Critical care units or intensive care units (ICUs) are designed to meet the special needs of
acutely and critically ill patients.
ICU care has expanded from delivering care in a standard unit to bringing ICU care to
patients wherever they might be.
o The electronic or virtual ICU is designed to augment the bedside ICU team by
monitoring the patient from a remote location.
o The rapid response team, composed of a critical care nurse, a respiratory
therapist, and critical care physician or advanced practice nurse, goes outside the
ICU to bring rapid and immediate care to unstable patients in non–critical care
Progressive care units, also called high-dependency units, intermediate care units, or
stepdown units, serve as transition units between the ICU and the general care unit or
o The American Association of Critical Care Nurses’ (AACN) offers certification
for progressive care nurses (PCCN) working with acutely ill adult patient.
The critical care nurse is responsible for assessing life-threatening conditions, instituting
appropriate interventions, and evaluating the outcomes of the interventions.
o Critical care nursing requires in-depth knowledge of anatomy, physiology,
pathophysiology, pharmacology, and advanced assessment skills, as well as the
ability to use advanced biotechnology.
o The AACN offers critical care certification (CCRN) in adult, pediatric, and
neonatal critical care nursing.
Advanced practice critical care nurses have a graduate (master’s or doctorate) degree and
are employed in a variety of roles: patient and staff educators, consultants, administrators,
researchers, or expert practitioners.
o A clinical nurse specialist (CNS) typically functions in one or more of these roles.
Certification for the CNS in acute and critical care (CCNS) is available through
o An acute care nurse practitioner (ACNP) provides comprehensive care to select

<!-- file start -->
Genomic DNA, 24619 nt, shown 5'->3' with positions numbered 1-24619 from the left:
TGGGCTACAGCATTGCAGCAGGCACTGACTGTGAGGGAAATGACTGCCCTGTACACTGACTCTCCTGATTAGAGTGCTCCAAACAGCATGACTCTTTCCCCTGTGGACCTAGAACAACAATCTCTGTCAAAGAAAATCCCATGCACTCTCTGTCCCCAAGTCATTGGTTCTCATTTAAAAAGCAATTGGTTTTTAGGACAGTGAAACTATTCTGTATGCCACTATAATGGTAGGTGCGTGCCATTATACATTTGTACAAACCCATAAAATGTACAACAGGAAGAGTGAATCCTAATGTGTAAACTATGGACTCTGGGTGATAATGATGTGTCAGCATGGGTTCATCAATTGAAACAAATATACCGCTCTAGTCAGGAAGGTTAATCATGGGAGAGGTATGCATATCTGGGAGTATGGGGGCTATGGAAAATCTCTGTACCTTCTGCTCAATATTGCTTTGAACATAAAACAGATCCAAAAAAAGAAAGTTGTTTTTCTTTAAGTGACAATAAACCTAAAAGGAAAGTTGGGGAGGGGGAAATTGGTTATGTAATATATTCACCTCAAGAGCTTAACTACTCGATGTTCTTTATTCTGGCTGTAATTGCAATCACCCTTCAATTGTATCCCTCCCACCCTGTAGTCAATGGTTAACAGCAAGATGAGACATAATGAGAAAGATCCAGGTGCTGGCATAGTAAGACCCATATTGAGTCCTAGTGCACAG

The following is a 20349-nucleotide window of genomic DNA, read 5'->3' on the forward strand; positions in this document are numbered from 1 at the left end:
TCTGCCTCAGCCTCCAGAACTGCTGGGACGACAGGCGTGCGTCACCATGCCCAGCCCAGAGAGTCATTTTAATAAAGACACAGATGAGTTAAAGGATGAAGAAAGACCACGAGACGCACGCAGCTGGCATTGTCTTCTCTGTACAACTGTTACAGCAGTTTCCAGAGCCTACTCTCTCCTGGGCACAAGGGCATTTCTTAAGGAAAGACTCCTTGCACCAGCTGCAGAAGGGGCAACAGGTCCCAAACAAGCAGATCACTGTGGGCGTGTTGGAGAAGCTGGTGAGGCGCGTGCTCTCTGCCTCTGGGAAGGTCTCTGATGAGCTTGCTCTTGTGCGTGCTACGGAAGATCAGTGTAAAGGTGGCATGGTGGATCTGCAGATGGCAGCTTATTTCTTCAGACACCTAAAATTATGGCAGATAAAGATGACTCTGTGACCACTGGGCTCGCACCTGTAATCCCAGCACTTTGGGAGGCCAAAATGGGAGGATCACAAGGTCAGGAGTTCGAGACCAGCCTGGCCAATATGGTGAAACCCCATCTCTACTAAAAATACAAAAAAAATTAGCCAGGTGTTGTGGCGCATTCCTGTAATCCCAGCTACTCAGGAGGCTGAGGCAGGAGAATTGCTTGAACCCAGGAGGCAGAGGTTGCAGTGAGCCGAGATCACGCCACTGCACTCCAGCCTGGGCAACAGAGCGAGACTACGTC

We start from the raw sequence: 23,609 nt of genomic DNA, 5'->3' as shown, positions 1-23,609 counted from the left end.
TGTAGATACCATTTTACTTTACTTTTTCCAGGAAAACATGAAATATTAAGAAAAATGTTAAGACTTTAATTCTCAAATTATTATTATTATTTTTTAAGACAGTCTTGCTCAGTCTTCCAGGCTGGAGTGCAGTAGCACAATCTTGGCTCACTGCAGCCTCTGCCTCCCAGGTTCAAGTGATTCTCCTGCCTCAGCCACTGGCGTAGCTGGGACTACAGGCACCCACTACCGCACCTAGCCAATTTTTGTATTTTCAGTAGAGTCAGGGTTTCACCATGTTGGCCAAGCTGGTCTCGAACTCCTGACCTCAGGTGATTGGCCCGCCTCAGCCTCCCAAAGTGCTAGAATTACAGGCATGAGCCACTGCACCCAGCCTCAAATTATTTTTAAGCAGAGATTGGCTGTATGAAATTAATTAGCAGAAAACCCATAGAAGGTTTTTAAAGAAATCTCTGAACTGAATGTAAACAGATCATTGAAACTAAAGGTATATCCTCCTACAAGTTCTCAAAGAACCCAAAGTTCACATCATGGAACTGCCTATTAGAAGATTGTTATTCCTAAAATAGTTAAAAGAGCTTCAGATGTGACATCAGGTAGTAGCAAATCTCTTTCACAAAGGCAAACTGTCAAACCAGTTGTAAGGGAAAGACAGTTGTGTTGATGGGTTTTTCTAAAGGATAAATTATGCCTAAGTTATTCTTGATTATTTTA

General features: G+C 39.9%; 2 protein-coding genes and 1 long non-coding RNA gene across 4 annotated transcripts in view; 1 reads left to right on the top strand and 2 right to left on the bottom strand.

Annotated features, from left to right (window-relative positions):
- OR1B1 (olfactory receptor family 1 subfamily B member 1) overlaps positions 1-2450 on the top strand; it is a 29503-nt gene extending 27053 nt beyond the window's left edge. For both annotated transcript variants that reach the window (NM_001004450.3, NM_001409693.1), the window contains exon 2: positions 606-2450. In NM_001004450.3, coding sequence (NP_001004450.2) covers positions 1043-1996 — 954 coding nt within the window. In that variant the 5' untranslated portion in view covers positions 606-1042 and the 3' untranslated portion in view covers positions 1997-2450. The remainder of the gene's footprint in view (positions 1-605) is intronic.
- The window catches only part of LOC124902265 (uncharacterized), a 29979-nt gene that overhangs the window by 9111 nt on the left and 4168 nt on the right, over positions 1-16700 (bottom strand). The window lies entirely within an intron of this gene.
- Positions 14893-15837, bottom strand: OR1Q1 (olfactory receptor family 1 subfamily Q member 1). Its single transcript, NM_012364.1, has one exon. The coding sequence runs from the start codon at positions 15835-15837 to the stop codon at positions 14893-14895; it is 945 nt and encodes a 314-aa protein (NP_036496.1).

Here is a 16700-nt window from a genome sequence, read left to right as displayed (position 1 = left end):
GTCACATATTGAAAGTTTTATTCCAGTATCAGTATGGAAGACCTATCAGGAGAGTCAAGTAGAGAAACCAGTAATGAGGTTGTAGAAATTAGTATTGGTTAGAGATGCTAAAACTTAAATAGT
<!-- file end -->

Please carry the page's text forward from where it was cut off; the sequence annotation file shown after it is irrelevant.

critically ill patients and their families that includes conducting comprehensive
assessments, ordering and interpreting diagnostic tests, managing health problems
and disease-related symptoms, and prescribing treatments. Certification as an
ACNP is available through the AACN.
COMMON PROBLEMS OF CRITICAL CARE PATIENTS
o The primary goal of nutritional support is to prevent or correct nutritional
deficiencies. This is usually accomplished by the early provision of enteral
nutrition (i.e., delivery of calories via the gastrointestinal [GI] tract) or parenteral
nutrition (i.e., delivery of calories intravenously). o Parenteral nutrition should be considered only when the enteral route is
unsuccessful in providing adequate nutrition or contraindicated (e.g., paralytic
ileus, diffuse peritonitis, intestinal obstruction, pancreatitis, GI ischemia,
intractable vomiting, and severe diarrhea).
o The primary sources of anxiety for patients include the perceived or anticipated
threat to physical health, actual loss of control or body functions, and an
environment that is foreign.
o Assessing patients for anxiety is very important and clinical indicators can include
agitation, increased blood pressure, increased heart rate, patient verbalization of
anxiety, and restlessness.
o To help reduce anxiety, the nurse should encourage patients and families to
express concerns, ask questions, and state their needs; and include the patient and
family in all conversations and explain the purpose of equipment and procedures.
o Antianxiety drugs and complementary therapies may reduce t